Self-Respect Versus Self-Esteem
May 16, 2012
There is a rather extraordinary man I encounter each week during my shift at the homeless shelter. At first, he puzzled me. He lives on the streets and yet has a quiet dignity about him. He is unable to make eye contact if I speak to him, but he is clearly respected by his peers. He is polite, reasonable and respectful of others and their property. He helps out at the shelter and in return is allowed to sit indoors (away from the cold) in the afternoon and watch TV. He loves tea, and takes great delight in preparing it for himself. I have seen the other men come to him for advice and whatever I have overheard was very sensible. I wondered what his story was and tried to engage him in conversation several times, but with no success. He is unable to look me in the eye and feels very shy. As a volunteer, I am, apparently, the ‘other’.
It occurred to me that this man has a great deal of self-respect but very low self-esteem. I have always used those terms interchangeably, but I now see they are very different.
Self-esteem is the term that gets all the press. I think of it as very American, very Oprah. Self-esteem is your sense of worth based upon your peers, your family, your status in society. It is about comparison, it is a judgement based on guesswork. The very word esteem is derived from estimation. You estimate what others estimate you to be, that is self-esteem. It seems to me it is entirely dependent upon external criteria. I am a man of modest means, I do not go on expensive vacations, I do not drive fancy cars or wear designer clothes. Yet at the homeless shelter I am a rich man. We can observe this shift in self-esteem among the working class Westerners who land in Cancun or Bangkok and suddenly find themselves treated ( and behaving) like royalty. Self-esteem is fragile because it is dependent upon time, place and peers.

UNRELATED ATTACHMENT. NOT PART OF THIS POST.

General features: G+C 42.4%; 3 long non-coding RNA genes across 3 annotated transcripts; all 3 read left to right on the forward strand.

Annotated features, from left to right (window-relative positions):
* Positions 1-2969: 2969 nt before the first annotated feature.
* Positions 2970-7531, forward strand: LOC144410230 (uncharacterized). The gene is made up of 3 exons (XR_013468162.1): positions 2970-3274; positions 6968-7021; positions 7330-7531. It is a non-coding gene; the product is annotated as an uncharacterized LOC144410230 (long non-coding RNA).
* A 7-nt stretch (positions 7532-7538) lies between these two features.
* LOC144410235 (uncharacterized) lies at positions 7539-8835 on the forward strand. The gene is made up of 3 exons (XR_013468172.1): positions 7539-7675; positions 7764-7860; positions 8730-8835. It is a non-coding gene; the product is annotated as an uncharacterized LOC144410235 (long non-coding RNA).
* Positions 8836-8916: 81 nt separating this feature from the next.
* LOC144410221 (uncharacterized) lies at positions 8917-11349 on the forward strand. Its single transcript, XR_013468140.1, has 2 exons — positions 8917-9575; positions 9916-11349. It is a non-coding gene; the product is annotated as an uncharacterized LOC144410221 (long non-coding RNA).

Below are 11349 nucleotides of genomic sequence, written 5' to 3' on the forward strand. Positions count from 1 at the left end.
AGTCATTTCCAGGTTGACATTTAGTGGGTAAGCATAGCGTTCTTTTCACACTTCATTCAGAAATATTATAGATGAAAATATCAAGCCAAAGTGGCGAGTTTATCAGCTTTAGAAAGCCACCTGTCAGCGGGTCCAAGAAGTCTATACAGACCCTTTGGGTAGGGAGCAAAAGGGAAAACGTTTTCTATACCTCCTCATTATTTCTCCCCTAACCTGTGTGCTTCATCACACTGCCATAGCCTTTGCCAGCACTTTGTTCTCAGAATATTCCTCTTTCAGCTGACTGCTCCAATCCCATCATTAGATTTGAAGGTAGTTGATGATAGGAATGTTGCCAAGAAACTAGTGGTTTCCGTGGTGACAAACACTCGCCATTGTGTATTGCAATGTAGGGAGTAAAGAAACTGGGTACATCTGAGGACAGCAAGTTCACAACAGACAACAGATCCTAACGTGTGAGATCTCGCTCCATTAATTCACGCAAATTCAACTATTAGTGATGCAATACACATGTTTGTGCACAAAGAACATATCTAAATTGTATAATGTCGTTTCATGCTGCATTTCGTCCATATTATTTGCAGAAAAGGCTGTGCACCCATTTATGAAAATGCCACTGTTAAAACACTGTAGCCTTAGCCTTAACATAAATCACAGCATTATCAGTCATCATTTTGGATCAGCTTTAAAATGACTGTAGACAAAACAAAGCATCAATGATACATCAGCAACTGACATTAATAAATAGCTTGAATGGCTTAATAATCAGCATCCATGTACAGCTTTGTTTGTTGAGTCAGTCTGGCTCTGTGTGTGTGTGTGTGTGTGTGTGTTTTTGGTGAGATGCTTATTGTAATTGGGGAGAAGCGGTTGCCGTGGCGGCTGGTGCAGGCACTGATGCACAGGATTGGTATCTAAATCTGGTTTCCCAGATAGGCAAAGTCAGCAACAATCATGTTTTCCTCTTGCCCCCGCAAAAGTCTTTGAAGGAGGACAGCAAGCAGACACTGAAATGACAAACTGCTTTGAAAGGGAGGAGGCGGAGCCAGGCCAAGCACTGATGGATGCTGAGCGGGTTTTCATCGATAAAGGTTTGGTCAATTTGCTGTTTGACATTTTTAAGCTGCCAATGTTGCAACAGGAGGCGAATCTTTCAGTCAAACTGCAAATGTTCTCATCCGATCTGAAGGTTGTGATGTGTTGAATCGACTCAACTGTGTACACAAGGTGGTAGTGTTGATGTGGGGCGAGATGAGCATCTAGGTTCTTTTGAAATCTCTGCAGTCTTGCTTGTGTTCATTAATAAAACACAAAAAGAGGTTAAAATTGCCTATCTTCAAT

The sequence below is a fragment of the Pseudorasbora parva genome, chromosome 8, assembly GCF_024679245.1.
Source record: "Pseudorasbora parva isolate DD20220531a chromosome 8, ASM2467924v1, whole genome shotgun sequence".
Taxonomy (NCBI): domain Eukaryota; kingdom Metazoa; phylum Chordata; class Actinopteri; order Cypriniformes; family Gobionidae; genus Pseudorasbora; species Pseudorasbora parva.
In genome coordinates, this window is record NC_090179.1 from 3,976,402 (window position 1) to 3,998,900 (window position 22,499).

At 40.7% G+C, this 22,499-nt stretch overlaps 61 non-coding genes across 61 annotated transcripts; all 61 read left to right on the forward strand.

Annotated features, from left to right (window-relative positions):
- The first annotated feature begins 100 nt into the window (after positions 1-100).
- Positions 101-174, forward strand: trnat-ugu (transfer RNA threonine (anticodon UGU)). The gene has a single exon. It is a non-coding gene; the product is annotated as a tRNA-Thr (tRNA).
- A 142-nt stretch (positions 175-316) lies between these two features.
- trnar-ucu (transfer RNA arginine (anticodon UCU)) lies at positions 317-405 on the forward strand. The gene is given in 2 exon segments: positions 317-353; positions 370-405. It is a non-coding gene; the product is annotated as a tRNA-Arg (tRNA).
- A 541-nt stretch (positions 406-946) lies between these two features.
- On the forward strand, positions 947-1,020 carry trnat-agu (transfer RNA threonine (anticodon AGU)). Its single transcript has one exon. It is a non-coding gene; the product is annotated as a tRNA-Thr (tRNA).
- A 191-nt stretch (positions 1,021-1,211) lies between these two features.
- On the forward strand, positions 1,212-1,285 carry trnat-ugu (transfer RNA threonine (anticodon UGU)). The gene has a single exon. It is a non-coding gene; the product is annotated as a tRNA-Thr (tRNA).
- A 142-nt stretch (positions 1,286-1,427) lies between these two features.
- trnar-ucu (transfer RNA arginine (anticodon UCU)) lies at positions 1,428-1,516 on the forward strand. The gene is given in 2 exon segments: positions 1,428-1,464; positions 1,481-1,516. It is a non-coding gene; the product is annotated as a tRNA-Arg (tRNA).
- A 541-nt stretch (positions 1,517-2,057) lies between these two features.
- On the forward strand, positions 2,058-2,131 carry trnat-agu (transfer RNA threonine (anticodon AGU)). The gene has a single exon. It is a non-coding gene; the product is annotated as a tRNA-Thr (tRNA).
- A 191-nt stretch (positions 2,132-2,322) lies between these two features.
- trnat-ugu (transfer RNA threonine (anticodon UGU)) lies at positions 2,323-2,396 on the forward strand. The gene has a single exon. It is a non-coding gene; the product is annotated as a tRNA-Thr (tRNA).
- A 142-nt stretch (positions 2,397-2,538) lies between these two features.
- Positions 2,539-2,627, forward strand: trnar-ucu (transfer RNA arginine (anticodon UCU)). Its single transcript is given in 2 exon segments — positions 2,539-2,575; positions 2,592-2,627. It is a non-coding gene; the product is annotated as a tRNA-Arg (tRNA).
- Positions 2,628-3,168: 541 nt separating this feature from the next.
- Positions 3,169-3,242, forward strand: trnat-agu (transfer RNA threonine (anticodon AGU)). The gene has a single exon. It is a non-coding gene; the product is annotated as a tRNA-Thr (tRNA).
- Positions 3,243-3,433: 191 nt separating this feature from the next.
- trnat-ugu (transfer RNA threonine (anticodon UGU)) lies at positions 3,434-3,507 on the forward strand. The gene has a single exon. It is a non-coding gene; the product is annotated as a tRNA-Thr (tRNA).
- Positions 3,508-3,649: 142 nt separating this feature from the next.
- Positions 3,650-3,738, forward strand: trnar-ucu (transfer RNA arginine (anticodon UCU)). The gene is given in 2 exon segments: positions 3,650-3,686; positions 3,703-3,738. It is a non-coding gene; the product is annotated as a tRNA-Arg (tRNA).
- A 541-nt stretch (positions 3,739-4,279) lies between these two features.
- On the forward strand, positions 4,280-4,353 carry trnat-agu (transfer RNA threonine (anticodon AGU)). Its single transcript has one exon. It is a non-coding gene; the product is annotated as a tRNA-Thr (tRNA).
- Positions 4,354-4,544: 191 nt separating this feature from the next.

Self-respect, it seems to me, is internal. It is about what you think of you. Only you know how far you have come because you now where you started from. You are intimate with your hardships and have a sense of the skills and values you employ in facing them. We may lie to the world, but it is very hard to lie to yourself. In childhood, my Christian teachers at my school used to talk about conscience. This is now a very dated term but it is key to self-respect. I believe that when you consistently act according to your conscience, you gather self-respect. A guilty man can never have self-respect.
Self-esteem is a scale. On any given day you can be anywhere between one and ten. Self-respect is binary: either you have it or you don’t.
Some of these celebrities who crash and burn (Whitney Houston, Charlie Sheen) demonstrate a lack of self-respect. They abuse their bodies and their gifts, but they have high self-esteem because of their wealth and status. The result is arrogance. Self-respect combined with high self-esteem is self-confidence.
Among terminally ill people (such as HIV or cancer) I have observed that only some people follow a regime of self-care. They exercise, eat nutritious meals, wear clean clothes, take their meds and come to blogs like this one for support and information. They may not always feels good their situation, but they have self-respect. Others are angry, resentful, bitter. They demonstrate their lack of self-respect with drug-abuse, alcoholism, promiscuity. Even suicide.
A man with self-respect will show compassion when a friend or neighbor has a difficulty. A man with no self-respect may relish the misfortunes of his acquaintances because it temporarily boosts his self-esteem.
Having self-respect can inoculate you from low self-esteem. I recall as a schoolboy that popular students were particularly self-conscious if I (a nerd) attempted to initiate a conversation. They would give me the old up and down look-over, then avert their head away from me. The same dismissiveness can happen in the dating scene. It used to bother me back then. I used to think there must be something wrong with me. It effected my self-esteem. Now in my fifties, I do feel the need for approval of strangers: I now have self-respect.